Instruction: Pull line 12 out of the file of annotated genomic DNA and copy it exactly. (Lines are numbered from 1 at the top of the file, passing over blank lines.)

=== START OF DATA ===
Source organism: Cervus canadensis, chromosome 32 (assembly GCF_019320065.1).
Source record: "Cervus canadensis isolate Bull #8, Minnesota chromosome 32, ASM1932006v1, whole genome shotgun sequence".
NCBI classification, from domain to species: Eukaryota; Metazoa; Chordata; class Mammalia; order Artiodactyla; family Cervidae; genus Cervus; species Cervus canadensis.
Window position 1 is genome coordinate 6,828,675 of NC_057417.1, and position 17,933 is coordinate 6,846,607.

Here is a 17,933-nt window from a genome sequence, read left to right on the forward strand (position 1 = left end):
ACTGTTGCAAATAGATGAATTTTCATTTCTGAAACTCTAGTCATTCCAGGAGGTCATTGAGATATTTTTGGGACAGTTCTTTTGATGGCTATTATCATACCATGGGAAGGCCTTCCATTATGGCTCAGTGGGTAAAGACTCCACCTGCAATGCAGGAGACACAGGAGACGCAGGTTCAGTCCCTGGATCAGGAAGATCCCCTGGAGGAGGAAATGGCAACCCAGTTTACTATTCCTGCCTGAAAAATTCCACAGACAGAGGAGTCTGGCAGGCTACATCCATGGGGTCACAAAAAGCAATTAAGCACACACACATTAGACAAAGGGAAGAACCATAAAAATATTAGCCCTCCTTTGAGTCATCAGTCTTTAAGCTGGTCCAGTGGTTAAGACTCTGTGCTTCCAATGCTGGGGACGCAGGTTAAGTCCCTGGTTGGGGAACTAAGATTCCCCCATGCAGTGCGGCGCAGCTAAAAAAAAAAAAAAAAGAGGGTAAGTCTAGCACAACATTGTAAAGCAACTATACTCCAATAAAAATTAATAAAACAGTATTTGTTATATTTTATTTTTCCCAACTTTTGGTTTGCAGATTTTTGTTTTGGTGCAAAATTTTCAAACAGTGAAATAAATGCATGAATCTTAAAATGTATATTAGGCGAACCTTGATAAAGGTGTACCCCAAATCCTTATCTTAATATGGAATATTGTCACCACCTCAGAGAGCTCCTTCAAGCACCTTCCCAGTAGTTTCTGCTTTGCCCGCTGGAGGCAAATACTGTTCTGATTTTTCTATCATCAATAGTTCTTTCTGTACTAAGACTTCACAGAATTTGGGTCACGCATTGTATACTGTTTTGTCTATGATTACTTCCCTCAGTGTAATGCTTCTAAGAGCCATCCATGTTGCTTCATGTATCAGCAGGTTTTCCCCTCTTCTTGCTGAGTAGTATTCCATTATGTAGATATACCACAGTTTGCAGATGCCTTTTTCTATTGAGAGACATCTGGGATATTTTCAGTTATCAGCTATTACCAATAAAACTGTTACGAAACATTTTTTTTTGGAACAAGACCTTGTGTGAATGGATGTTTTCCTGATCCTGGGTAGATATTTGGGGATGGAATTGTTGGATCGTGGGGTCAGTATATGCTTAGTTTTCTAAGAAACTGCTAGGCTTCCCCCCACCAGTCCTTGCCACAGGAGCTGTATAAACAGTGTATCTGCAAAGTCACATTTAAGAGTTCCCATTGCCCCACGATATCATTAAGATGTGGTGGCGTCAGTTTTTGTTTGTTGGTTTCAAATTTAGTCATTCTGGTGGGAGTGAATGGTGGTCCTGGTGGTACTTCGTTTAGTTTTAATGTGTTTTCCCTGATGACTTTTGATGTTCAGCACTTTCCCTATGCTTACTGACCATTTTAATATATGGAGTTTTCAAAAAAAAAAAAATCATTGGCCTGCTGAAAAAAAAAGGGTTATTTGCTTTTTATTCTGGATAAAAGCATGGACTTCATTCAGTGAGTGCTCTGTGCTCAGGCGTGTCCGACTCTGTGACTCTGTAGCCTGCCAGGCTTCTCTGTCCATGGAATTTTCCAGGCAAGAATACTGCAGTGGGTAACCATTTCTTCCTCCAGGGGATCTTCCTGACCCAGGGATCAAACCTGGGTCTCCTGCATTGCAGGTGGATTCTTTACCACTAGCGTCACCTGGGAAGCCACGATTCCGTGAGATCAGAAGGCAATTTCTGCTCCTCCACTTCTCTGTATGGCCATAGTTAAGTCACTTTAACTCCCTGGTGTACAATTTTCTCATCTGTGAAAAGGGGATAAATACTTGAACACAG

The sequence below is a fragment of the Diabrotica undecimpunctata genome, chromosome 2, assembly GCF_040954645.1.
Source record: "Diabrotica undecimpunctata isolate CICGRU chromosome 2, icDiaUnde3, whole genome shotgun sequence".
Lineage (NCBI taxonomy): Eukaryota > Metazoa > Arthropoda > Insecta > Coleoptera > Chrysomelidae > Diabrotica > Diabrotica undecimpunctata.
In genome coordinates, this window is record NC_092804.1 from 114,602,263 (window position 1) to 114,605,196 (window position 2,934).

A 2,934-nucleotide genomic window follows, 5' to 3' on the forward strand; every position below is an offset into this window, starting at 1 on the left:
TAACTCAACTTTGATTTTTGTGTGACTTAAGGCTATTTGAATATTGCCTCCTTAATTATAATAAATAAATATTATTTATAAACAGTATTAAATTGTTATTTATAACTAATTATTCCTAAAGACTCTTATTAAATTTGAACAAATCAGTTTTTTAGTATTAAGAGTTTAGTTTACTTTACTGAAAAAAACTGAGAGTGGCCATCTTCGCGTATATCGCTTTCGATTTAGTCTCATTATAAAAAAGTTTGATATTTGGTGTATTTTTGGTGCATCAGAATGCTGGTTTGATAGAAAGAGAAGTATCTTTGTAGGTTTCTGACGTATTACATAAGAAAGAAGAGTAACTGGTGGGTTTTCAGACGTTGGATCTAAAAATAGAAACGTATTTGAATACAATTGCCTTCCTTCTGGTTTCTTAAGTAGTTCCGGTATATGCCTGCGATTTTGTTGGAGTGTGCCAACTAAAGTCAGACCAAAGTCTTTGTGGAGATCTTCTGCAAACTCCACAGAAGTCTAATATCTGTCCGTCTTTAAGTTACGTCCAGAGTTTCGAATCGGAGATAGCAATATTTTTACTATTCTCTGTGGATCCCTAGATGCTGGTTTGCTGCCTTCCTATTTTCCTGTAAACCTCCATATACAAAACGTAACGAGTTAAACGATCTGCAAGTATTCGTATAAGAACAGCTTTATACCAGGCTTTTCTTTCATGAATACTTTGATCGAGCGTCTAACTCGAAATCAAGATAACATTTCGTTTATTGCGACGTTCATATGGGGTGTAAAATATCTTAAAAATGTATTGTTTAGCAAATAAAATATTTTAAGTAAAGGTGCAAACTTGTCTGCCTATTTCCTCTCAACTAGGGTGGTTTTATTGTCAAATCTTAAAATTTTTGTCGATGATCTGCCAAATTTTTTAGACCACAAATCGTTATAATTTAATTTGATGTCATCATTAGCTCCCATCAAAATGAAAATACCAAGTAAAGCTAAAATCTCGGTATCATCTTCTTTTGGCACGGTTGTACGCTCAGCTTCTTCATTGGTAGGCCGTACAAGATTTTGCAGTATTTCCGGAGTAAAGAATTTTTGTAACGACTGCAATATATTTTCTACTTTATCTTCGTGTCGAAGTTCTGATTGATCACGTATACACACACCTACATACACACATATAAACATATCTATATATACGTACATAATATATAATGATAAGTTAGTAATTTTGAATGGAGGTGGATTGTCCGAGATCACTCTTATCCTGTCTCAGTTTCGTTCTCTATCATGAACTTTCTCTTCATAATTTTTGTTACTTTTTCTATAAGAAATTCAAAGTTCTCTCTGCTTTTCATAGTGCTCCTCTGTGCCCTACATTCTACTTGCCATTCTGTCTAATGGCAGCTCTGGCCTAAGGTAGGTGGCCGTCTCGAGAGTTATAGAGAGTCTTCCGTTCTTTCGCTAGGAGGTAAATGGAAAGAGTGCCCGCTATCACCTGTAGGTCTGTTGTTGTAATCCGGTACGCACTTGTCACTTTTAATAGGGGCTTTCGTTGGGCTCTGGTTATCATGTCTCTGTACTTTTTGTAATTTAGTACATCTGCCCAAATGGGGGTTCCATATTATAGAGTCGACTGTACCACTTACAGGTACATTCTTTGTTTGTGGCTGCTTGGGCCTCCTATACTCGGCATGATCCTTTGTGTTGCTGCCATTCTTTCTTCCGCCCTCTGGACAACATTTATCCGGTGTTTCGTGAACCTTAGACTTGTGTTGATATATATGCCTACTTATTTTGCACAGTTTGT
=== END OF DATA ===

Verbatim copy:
TAACTCAACTTTGATTTTTGTGTGACTTAAGGCTATTTGAATATTGCCTCCTTAATTATAATAAATAAATATTATTTATAAACAGTATTAAATTGTTATTTATAACTAATTATTCCTAAAGACTCTTATTAAATTTGAACAAATCAGTTTTTTAGTATTAAGAGTTTAGTTTACTTTACTGAAAAAAACTGAGAGTGGCCATCTTCGCGTATATCGCTTTCGATTTAGTCTCATTATAAAAAAGTTTGATATTTGGTGTATTTTTGGTGCATCAGAATGCTGGTTTGATAGAAAGAGAAGTATCTTTGTAGGTTTCTGACGTATTACATAAGAAAGAAGAGTAACTGGTGGGTTTTCAGACGTTGGATCTAAAAATAGAAACGTATTTGAATACAATTGCCTTCCTTCTGGTTTCTTAAGTAGTTCCGGTATATGCCTGCGATTTTGTTGGAGTGTGCCAACTAAAGTCAGACCAAAGTCTTTGTGGAGATCTTCTGCAAACTCCACAGAAGTCTAATATCTGTCCGTCTTTAAGTTACGTCCAGAGTTTCGAATCGGAGATAGCAATATTTTTACTATTCTCTGTGGATCCCTAGATGCTGGTTTGCTGCCTTCCTATTTTCCTGTAAACCTCCATATACAAAACGTAACGAGTTAAACGATCTGCAAGTATTCGTATAAGAACAGCTTTATACCAGGCTTTTCTTTCATGAATACTTTGATCGAGCGTCTAACTCGAAATCAAGATAACATTTCGTTTATTGCGACGTTCATATGGGGTGTAAAATATCTTAAAAATGTATTGTTTAGCAAATAAAATATTTTAAGTAAAGGTGCAAACTTGTCTGCCTATTTCCTCTCAACTAGGGTGGTTTTATTGTCAAATCTTAAAATTTTTGTCGATGATCTGCCAAATTTTTTAGACCACAAATCGTTATAATTTAATTTGATGTCATCATTAGCTCCCATCAAAATGAAAATACCAAGTAAAGCTAAAATCTCGGTATCATCTTCTTTTGGCACGGTTGTACGCTCAGCTTCTTCATTGGTAGGCCGTACAAGATTTTGCAGTATTTCCGGAGTAAAGAATTTTTGTAACGACTGCAATATATTTTCTACTTTATCTTCGTGTCGAAGTTCTGATTGATCACGTATACACACACCTACATACACACATATAAACATATCTATATATACGTACATAATATATAATGATAAGTTAGTAATTTTGAATGGAGGTGGATTGTCCGAGATCACTCTTATCCTGTCTCAGTTTCGTTCTCTATCATGAACTTTCTCTTCATAATTTTTGTTACTTTTTCTATAAGAAATTCAAAGTTCTCTCTGCTTTTCATAGTGCTCCTCTGTGCCCTACATTCTACTTGCCATTCTGTCTAATGGCAGCTCTGGCCTAAGGTAGGTGGCCGTCTCGAGAGTTATAGAGAGTCTTCCGTTCTTTCGCTAGGAGGTAAATGGAAAGAGTGCCCGCTATCACCTGTAGGTCTGTTGTTGTAATCCGGTACGCACTTGTCACTTTTAATAGGGGCTTTCGTTGGGCTCTGGTTATCATGTCTCTGTACTTTTTGTAATTTAGTACATCTGCCCAAATGGGGGTTCCATATTATAGAGTCGACTGTACCACTTACAGGTACATTCTTTGTTTGTGGCTGCTTGGGCCTCCTATACTCGGCATGATCCTTTGTGTTGCTGCCATTCTTTCTTCCGCCCTCTGGACAACATTTATCCGGTGTTTCGTGAACCTTAGACTTGTGTTGATATATATGCCTACTTATTTTGCACAGTTTGT